Anzac Cove service an eerie, emotional occasion gallery video

Maori TV

Highlights from the dawn service on the same beach that soldiers fought one hundred years ago.

At the foot of the steep hillsides where Anzac soldiers found themselves at the mercy of Turkish machine guns, 10,000 kept a vigil through the bitterly cold night.

Dawn break grew closer and the silence blanketed the frigid shoreline, as New Zealanders and Australians remembered the young men who crashed ashore 100 years ago.

As the sun rose over the Gallipoli peninsula, the Reveille rang out, punctuating the eerie quiet.

Britain's Prince Charles (L) speaks during the dawn ceremony at Anzac Cove
OSMAN ORSAL/Reuters

Britain's Prince Charles (L) speaks during the dawn ceremony at Anzac Cove

Just over 2000 flag-draped Kiwi pilgrims - aged between 18 and 92 - waited through the long night where temperatures hovered just above freezing. They had won a place in a nation-wide ballot.

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At 4am the towering cliffs were lit up as the local Gallipoli choir sang. Finally, the service began at 5.30am with the mounting of the Catafalque Party - a guard of honour formed over a coffin.

A crowd of about 10,000 attended the Anzac Day ceremony at Gallipoli.
OSMAN ORSAL/Reuters

A crowd of about 10,000 attended the Anzac Day ceremony at Gallipoli.

Prime Minister John Key addressed the still crowd, telling them that he would not say: "Lest we forget."

"After one hundred years we can say, on this day April 25, 2015, 'We remember'."

The service was taking place in "a place of courage and heroism and duty" but "also a place of fear and waste and loss."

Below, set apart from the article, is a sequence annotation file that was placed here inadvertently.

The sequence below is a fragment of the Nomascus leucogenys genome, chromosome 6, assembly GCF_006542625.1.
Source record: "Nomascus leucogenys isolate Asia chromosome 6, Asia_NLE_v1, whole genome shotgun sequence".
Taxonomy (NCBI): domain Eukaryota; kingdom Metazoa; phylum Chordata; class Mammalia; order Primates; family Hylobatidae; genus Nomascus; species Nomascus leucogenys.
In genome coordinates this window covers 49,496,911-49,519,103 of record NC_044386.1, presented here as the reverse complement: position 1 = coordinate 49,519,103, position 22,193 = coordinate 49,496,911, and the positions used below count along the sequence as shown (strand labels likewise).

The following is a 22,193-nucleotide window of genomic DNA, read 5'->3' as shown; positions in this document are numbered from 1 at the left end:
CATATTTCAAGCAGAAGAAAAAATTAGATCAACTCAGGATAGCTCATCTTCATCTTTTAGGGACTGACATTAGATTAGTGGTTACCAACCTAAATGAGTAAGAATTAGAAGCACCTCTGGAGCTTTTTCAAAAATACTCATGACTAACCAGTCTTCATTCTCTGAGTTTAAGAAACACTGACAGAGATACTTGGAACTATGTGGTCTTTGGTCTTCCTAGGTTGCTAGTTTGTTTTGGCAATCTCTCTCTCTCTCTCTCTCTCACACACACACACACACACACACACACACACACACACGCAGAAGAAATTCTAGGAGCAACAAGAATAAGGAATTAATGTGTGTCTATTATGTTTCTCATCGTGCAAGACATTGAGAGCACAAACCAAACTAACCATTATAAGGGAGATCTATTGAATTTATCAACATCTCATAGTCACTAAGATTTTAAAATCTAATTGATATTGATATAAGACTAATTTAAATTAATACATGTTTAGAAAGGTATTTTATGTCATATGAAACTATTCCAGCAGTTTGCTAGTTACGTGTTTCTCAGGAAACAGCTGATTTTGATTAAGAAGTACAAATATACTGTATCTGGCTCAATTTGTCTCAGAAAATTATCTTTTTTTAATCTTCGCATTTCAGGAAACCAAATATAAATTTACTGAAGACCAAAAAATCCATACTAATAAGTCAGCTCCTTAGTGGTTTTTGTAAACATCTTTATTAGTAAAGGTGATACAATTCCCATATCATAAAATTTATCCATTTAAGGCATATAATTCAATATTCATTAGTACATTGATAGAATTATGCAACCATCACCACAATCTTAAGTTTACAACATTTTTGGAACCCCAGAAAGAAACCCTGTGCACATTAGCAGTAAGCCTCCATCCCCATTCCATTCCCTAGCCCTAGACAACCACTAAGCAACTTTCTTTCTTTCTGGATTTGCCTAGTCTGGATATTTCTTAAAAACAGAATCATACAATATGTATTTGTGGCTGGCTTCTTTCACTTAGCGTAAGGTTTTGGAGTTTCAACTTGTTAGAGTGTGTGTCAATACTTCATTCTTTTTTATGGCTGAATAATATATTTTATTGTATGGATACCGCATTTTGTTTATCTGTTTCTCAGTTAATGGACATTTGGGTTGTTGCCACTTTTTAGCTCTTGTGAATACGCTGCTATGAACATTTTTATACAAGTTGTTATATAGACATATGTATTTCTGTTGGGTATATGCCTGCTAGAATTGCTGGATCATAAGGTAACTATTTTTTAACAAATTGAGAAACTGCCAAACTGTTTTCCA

A bagpiper performs during a dawn ceremony at Anzac Cove.
OSMAN ORSAL/Reuters

A bagpiper performs during a dawn ceremony at Anzac Cove.

Gallipoli is a byword for "the best characteristics of Australians and New Zealanders," he said.

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But the generosity of Turkey in welcoming them back means "Gallipoli also symbolises the healing power of time."

His Australian counterpart Tony Abbott also spoke and was followed with a reading by Prince Charles.

The British Royal read from the writings of two Anzac soldiers: Lieutenant Ken Millar of the 2nd Battalion and Company Quartermaster Sergeant Benjamin Leane of the 10th Battalion.

His son Prince Harry was also at the service alongside former prime minister Helen Clark, Irish President Michael Higgins and British Foreign Secretary Phillip Hammond.

Poppy wreathes were placed carefully at the foot of a stone altar in memory of the fallen, and in honour of those who still serve.

New Zealand, which had a population of one million, lost 2779 with 5212 wounded in the disastrous eight-month campaign.

More than 8700 Australians, 21,255 Brits, 10,000 French and 1358 The Indian troops were killed. And for the Turkish the carnage was greater - losing 86, 692.

The Ode of Remembrance was read by Defence Force chief Lieutenant Tim Keating and as he finished, the Last Post rang out.

After the poignant service wrapped up, the hoards slowly broke away from the stands as they began to make the steep climb up the peaks that tower over Anzac Cove.

Australians will attend a ceremony at Lone Pine. At the highest point of the ridge, Chunuk Bair, the Kiwis will hold their own memorial service early in the afternoon.

As they come up, they will meet a procession of around 35,000 local scouts, marching in honour of their war hero, Turkey's first president Mustafa Kemal Ataturk. 

Prince Charles will read again during the service and his son, Prince Harry will lay a wreath. Other dignitaries include Irish President Michael Higgins and Australian Prime Minister Tony Abbott, accompanied by his Kiwi wife Margie.

At 91 and with an ulcer on his leg, Bill Chegwidden, from Whanganui, hesitated when he won a place in the ballot.

"He said I think I'm a bit old," his daughter Julie, a nurse, said.

"Three days later, I got a call: daughter, would you like to take me to Gallipoli? It was really magic."

Her grandfather William Vincent Chegwidden survived the doomed landings and lived until aged 86. Julie was moved to tears when she arrived on the peninsula.

"He never talked about it. He just said it was a bloody, literally a bloody, waste of time," she said.

Snuggled-up in the stands overnight, her father said: "There's a hell of a lot of people here...it's tiring. We'll be driven up there [to Chunuk Bair] tomorrow."

Julie added: "[Dad's] great - he walks everywhere but gets really tired. He's done really well."

 - Stuff

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